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Alcohol-related hospitalisations of trauma patients in Southern Taiwan: a cross-sectional study based on a trauma registry system
  1. Cheng-Shyuan Rau1,
  2. Hang-Tsung Liu2,
  3. Shiun-Yuan Hsu2,
  4. Tzu-Yu Cho2,
  5. Ching-Hua Hsieh2
  1. 1Department of Neurosurgery, Kaohsiung Chang Gung Memorial Hospital and Chang Gung University College of Medicine, Kaohsiung City, Taiwan
  2. 2Department of Trauma Surgery, Kaohsiung Chang Gung Memorial Hospital and Chang Gung University College of Medicine, Kaohsiung City, Taiwan
  1. Correspondence to Dr Ching-Hua Hsieh; m93chinghua{at}


Objectives To provide an overview of the demographic characteristics of patients with positive blood alcohol concentration (BAC) and to investigate the performance of brain CT scans in these patients.

Design Cross-sectional study.

Setting Taiwan.

Participants 2192 patients who had undergone a test for blood alcohol of 13 233 patients registered in the Trauma Registry System between 1 January 2009 and 31 December 2012. A BAC level of 50 mg/dL was defined as the cut-off value. Detailed information was retrieved from the patients with positive BAC (n=793) and was compared with information from those with a negative BAC (n=1399).

Main outcome measures Glasgow Coma Scale (GCS) and Injury Severity Score (ISS) as well as the performance and findings of obtained brain CT scans.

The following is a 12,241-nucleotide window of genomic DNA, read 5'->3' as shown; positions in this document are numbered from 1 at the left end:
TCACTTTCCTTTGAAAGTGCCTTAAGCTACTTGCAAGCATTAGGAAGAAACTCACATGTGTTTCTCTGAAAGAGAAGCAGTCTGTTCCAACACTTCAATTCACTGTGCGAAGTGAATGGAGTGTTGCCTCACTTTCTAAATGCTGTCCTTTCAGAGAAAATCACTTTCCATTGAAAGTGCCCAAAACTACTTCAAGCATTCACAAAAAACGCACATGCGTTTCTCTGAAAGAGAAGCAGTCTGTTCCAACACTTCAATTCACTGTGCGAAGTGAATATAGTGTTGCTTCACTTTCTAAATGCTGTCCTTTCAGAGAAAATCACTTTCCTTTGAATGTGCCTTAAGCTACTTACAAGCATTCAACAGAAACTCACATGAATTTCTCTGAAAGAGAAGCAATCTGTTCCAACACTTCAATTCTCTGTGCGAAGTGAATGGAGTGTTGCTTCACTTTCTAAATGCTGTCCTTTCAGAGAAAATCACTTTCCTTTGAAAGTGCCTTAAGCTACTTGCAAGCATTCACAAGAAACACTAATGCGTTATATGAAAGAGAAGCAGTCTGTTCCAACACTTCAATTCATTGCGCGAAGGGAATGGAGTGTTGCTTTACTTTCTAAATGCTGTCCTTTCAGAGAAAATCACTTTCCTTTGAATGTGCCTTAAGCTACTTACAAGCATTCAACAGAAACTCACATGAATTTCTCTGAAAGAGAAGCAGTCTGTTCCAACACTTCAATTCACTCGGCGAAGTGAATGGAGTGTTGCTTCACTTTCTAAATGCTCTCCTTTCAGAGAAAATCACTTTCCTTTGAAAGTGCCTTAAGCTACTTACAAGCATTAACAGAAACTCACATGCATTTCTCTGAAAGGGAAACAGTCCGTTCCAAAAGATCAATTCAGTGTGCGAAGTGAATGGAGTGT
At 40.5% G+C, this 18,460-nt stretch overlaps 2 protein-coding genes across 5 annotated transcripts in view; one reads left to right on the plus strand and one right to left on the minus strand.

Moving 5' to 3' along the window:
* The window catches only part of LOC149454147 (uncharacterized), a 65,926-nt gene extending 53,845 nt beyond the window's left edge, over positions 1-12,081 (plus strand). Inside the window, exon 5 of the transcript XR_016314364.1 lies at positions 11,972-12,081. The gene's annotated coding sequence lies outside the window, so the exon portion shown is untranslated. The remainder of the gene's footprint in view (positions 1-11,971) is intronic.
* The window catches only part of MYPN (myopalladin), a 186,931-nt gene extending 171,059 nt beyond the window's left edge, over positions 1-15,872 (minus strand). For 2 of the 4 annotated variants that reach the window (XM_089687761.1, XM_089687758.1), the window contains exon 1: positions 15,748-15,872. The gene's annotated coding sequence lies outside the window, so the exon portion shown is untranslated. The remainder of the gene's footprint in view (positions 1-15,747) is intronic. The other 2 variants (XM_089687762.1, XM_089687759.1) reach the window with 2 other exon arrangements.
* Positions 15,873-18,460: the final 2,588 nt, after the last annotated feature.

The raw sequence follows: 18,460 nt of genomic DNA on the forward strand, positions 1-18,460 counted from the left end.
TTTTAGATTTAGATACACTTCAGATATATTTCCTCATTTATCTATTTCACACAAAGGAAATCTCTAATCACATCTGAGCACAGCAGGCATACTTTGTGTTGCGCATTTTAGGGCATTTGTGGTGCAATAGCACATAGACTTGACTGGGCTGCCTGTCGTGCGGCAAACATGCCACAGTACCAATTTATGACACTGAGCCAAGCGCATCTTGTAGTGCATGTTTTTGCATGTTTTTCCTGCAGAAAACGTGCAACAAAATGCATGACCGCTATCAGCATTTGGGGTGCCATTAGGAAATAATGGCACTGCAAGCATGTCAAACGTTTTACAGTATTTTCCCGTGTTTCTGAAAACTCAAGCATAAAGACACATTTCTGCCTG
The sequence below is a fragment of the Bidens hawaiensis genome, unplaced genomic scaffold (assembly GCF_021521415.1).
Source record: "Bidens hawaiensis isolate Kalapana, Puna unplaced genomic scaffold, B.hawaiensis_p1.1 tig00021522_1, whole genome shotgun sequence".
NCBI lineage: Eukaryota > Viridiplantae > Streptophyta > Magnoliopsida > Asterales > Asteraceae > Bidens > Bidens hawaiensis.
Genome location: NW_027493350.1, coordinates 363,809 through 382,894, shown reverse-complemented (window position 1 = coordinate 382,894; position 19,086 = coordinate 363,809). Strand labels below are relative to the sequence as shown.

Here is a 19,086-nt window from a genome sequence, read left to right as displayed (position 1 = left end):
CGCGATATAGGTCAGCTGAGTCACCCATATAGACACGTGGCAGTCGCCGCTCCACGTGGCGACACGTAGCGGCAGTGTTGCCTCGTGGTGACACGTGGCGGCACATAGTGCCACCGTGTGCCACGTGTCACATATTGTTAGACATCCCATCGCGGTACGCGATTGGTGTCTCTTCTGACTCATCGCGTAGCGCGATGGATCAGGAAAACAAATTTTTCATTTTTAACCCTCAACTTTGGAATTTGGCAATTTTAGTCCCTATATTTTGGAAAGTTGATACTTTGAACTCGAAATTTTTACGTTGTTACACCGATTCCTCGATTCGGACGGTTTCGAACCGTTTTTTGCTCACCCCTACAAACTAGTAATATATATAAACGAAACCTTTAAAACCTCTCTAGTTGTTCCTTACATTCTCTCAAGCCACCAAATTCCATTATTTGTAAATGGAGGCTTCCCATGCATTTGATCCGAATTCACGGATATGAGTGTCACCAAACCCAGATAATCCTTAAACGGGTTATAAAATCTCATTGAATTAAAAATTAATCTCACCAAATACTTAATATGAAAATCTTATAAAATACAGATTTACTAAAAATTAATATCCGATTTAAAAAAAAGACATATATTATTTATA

Results Patients with positive BAC had a higher rate of face injury, but a lower GCS score, a lower rate of head and neck injury, a lower ISS and New Injury Severity Score. Alcohol use was associated with a shorter length of hospital stay (8.6 vs 11.4 days, p=0.000) in patients with an ISS of <16. Of 496 patients with positive BAC who underwent brain CT, 164 (33.1%) showed positive findings on CT scan. In contrast, of 891 patients with negative BAC who underwent brain CT, 389 (43.7%) had positive findings on CT scan. The lower percentage of positive CT scan findings in patients with positive BAC was particularly evident in patients with an ISS <16 (18.0% vs 28.8%, p=0.001).

Conclusions Patients who consumed alcohol tended to have a low GCS score and injuries that were less severe. However, given the significantly low percentage of positive findings, brain CT might be overused in these patients with less severe injuries.


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